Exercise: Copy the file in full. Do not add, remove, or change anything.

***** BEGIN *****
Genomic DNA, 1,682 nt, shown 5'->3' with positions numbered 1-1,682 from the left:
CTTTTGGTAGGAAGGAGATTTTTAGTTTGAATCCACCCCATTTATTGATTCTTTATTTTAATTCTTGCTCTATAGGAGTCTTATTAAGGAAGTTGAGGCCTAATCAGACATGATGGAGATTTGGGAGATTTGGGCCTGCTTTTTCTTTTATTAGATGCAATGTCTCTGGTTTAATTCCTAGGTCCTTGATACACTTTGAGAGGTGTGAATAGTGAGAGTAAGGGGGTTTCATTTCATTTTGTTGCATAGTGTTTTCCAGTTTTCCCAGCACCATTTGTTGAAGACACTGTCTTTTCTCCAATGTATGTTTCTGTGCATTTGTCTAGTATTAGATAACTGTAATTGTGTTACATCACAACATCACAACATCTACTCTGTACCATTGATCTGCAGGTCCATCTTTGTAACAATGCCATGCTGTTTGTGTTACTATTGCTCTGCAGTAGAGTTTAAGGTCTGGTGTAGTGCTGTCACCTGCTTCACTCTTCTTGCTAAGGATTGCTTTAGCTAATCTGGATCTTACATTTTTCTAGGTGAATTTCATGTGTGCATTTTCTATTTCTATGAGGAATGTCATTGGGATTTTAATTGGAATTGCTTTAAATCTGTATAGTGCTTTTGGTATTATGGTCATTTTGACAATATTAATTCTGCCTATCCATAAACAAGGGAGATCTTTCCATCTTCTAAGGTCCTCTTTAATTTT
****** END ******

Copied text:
Genomic DNA, 1,682 nt, shown 5'->3' with positions numbered 1-1,682 from the left:
CTTTTGGTAGGAAGGAGATTTTTAGTTTGAATCCACCCCATTTATTGATTCTTTATTTTAATTCTTGCTCTATAGGAGTCTTATTAAGGAAGTTGAGGCCTAATCAGACATGATGGAGATTTGGGAGATTTGGGCCTGCTTTTTCTTTTATTAGATGCAATGTCTCTGGTTTAATTCCTAGGTCCTTGATACACTTTGAGAGGTGTGAATAGTGAGAGTAAGGGGGTTTCATTTCATTTTGTTGCATAGTGTTTTCCAGTTTTCCCAGCACCATTTGTTGAAGACACTGTCTTTTCTCCAATGTATGTTTCTGTGCATTTGTCTAGTATTAGATAACTGTAATTGTGTTACATCACAACATCACAACATCTACTCTGTACCATTGATCTGCAGGTCCATCTTTGTAACAATGCCATGCTGTTTGTGTTACTATTGCTCTGCAGTAGAGTTTAAGGTCTGGTGTAGTGCTGTCACCTGCTTCACTCTTCTTGCTAAGGATTGCTTTAGCTAATCTGGATCTTACATTTTTCTAGGTGAATTTCATGTGTGCATTTTCTATTTCTATGAGGAATGTCATTGGGATTTTAATTGGAATTGCTTTAAATCTGTATAGTGCTTTTGGTATTATGGTCATTTTGACAATATTAATTCTGCCTATCCATAAACAAGGGAGATCTTTCCATCTTCTAAGGTCCTCTTTAATTTT